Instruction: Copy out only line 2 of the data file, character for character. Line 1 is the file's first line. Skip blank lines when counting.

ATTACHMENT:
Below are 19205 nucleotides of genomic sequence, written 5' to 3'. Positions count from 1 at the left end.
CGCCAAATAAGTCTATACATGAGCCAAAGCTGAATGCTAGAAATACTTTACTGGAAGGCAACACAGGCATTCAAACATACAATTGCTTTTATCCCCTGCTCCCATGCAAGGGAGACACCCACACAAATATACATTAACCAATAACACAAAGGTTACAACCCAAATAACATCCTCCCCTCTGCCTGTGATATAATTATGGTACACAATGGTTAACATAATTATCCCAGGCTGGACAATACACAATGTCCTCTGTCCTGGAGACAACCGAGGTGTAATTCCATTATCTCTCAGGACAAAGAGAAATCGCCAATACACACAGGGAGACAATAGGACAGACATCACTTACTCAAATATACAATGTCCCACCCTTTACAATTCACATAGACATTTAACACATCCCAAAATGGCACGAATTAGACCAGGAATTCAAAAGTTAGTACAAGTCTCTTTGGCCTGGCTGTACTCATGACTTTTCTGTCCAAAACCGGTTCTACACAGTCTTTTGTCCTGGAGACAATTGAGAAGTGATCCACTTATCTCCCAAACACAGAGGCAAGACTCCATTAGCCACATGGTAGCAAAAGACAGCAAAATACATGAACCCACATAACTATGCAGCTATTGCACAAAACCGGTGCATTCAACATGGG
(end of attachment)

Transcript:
CGCCAAATAAGTCTATACATGAGCCAAAGCTGAATGCTAGAAATACTTTACTGGAAGGCAACACAGGCATTCAAACATACAATTGCTTTTATCCCCTGCTCCCATGCAAGGGAGACACCCACACAAATATACATTAACCAATAACACAAAGGTTACAACCCAAATAACATCCTCCCCTCTGCCTGTGATATAATTATGGTACACAATGGTTAACATAATTATCCCAGGCTGGACAATACACAATGTCCTCTGTCCTGGAGACAACCGAGGTGTAATTCCATTATCTCTCAGGACAAAGAGAAATCGCCAATACACACAGGGAGACAATAGGACAGACATCACTTACTCAAATATACAATGTCCCACCCTTTACAATTCACATAGACATTTAACACATCCCAAAATGGCACGAATTAGACCAGGAATTCAAAAGTTAGTACAAGTCTCTTTGGCCTGGCTGTACTCATGACTTTTCTGTCCAAAACCGGTTCTACACAGTCTTTTGTCCTGGAGACAATTGAGAAGTGATCCACTTATCTCCCAAACACAGAGGCAAGACTCCATTAGCCACATGGTAGCAAAAGACAGCAAAATACATGAACCCACATAACTATGCAGCTATTGCACAAAACCGGTGCATTCAACATGGG